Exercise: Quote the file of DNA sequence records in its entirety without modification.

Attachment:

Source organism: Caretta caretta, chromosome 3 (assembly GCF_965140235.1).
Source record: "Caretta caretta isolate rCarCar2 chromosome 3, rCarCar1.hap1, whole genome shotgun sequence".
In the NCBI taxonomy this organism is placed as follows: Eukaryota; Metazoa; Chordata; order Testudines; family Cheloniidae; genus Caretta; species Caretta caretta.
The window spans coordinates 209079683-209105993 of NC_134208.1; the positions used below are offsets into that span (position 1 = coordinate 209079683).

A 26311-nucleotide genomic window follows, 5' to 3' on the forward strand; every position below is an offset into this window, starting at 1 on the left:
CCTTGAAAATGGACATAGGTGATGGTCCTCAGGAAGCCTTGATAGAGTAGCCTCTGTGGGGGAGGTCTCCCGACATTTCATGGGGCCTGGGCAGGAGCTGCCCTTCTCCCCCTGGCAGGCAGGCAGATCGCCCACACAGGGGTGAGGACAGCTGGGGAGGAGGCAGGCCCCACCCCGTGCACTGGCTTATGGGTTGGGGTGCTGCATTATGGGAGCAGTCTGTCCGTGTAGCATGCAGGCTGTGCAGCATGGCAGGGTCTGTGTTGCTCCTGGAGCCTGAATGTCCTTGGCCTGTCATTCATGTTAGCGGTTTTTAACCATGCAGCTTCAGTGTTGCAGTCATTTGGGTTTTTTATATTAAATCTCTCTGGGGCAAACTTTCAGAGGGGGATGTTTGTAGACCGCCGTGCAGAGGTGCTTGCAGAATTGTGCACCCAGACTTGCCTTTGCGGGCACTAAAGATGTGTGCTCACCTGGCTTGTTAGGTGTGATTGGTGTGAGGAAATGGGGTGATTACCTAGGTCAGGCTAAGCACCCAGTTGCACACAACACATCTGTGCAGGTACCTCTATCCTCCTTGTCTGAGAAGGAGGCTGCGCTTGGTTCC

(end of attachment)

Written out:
Source organism: Caretta caretta, chromosome 3 (assembly GCF_965140235.1).
Source record: "Caretta caretta isolate rCarCar2 chromosome 3, rCarCar1.hap1, whole genome shotgun sequence".
In the NCBI taxonomy this organism is placed as follows: Eukaryota; Metazoa; Chordata; order Testudines; family Cheloniidae; genus Caretta; species Caretta caretta.
The window spans coordinates 209079683-209105993 of NC_134208.1; the positions used below are offsets into that span (position 1 = coordinate 209079683).

A 26311-nucleotide genomic window follows, 5' to 3' on the forward strand; every position below is an offset into this window, starting at 1 on the left:
CCTTGAAAATGGACATAGGTGATGGTCCTCAGGAAGCCTTGATAGAGTAGCCTCTGTGGGGGAGGTCTCCCGACATTTCATGGGGCCTGGGCAGGAGCTGCCCTTCTCCCCCTGGCAGGCAGGCAGATCGCCCACACAGGGGTGAGGACAGCTGGGGAGGAGGCAGGCCCCACCCCGTGCACTGGCTTATGGGTTGGGGTGCTGCATTATGGGAGCAGTCTGTCCGTGTAGCATGCAGGCTGTGCAGCATGGCAGGGTCTGTGTTGCTCCTGGAGCCTGAATGTCCTTGGCCTGTCATTCATGTTAGCGGTTTTTAACCATGCAGCTTCAGTGTTGCAGTCATTTGGGTTTTTTATATTAAATCTCTCTGGGGCAAACTTTCAGAGGGGGATGTTTGTAGACCGCCGTGCAGAGGTGCTTGCAGAATTGTGCACCCAGACTTGCCTTTGCGGGCACTAAAGATGTGTGCTCACCTGGCTTGTTAGGTGTGATTGGTGTGAGGAAATGGGGTGATTACCTAGGTCAGGCTAAGCACCCAGTTGCACACAACACATCTGTGCAGGTACCTCTATCCTCCTTGTCTGAGAAGGAGGCTGCGCTTGGTTCC